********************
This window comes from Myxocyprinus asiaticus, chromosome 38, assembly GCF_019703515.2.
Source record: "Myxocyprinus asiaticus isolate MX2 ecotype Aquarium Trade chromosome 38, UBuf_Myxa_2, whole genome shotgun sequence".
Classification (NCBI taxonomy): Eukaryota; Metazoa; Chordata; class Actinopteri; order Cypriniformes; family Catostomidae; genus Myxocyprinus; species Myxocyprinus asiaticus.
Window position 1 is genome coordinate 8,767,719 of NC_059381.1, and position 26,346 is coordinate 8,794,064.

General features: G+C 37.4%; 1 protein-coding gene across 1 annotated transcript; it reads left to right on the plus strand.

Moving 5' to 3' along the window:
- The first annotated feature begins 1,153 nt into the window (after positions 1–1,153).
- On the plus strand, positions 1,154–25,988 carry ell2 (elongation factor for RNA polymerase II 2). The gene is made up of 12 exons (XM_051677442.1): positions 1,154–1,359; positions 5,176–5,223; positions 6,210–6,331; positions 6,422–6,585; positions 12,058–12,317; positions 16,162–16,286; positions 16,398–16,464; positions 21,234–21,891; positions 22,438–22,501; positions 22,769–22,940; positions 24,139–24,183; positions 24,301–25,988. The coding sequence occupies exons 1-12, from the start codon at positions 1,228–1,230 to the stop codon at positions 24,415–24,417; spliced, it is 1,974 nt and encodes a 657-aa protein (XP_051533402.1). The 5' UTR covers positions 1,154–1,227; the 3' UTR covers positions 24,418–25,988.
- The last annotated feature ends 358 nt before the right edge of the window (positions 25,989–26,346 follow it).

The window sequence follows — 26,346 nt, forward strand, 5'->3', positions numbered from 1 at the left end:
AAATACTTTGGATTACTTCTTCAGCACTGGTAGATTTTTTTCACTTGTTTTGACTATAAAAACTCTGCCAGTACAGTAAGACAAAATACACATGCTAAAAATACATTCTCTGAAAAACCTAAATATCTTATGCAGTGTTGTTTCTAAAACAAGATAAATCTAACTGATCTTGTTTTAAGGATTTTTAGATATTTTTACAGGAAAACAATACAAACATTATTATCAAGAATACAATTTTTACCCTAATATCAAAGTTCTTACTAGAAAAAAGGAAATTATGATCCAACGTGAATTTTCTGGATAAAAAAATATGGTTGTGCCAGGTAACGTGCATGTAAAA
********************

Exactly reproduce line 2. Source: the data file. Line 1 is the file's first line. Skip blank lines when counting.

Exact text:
Source record: "Myxocyprinus asiaticus isolate MX2 ecotype Aquarium Trade chromosome 38, UBuf_Myxa_2, whole genome shotgun sequence".